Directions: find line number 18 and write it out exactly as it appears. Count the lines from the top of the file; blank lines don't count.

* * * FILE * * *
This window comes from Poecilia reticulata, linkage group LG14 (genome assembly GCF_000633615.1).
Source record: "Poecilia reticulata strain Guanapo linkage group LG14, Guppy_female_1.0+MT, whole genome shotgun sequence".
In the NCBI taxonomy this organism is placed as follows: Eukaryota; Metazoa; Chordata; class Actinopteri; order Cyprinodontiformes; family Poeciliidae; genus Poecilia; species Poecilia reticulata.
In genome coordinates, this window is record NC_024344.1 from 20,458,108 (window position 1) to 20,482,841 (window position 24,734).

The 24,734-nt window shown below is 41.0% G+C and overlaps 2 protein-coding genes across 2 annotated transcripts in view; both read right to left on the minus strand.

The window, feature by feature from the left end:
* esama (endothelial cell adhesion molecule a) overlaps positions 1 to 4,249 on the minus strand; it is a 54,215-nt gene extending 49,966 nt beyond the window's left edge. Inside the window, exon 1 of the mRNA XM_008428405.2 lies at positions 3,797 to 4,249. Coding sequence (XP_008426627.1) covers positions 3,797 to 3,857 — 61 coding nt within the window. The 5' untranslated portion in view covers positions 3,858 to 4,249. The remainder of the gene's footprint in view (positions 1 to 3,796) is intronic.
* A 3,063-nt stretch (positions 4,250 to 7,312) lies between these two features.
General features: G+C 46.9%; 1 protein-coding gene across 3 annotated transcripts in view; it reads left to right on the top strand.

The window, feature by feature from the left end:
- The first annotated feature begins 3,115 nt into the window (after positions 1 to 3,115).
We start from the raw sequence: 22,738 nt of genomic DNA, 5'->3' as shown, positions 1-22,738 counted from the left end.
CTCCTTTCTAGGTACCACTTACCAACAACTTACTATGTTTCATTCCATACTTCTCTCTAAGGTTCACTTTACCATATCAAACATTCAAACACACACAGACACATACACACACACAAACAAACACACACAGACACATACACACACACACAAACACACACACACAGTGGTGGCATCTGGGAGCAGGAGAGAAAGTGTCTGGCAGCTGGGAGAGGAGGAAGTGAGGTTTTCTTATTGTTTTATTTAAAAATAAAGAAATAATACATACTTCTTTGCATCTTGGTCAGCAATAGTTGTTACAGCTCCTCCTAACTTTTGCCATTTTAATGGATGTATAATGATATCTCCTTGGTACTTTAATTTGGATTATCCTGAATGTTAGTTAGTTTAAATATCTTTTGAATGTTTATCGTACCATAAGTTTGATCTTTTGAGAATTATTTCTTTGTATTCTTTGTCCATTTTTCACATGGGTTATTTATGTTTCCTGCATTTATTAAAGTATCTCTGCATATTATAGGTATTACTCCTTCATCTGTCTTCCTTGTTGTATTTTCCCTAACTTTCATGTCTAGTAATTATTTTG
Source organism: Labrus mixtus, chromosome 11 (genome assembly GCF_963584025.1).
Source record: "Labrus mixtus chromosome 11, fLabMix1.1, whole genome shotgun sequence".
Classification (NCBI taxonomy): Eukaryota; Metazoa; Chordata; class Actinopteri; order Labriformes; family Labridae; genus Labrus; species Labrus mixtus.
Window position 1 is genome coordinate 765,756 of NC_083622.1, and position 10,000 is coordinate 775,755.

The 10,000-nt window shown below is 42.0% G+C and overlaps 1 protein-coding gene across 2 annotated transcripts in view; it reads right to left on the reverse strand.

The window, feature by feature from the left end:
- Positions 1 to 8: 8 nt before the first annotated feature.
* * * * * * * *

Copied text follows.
The 10,000-nt window shown below is 42.0% G+C and overlaps 1 protein-coding gene across 2 annotated transcripts in view; it reads right to left on the reverse strand.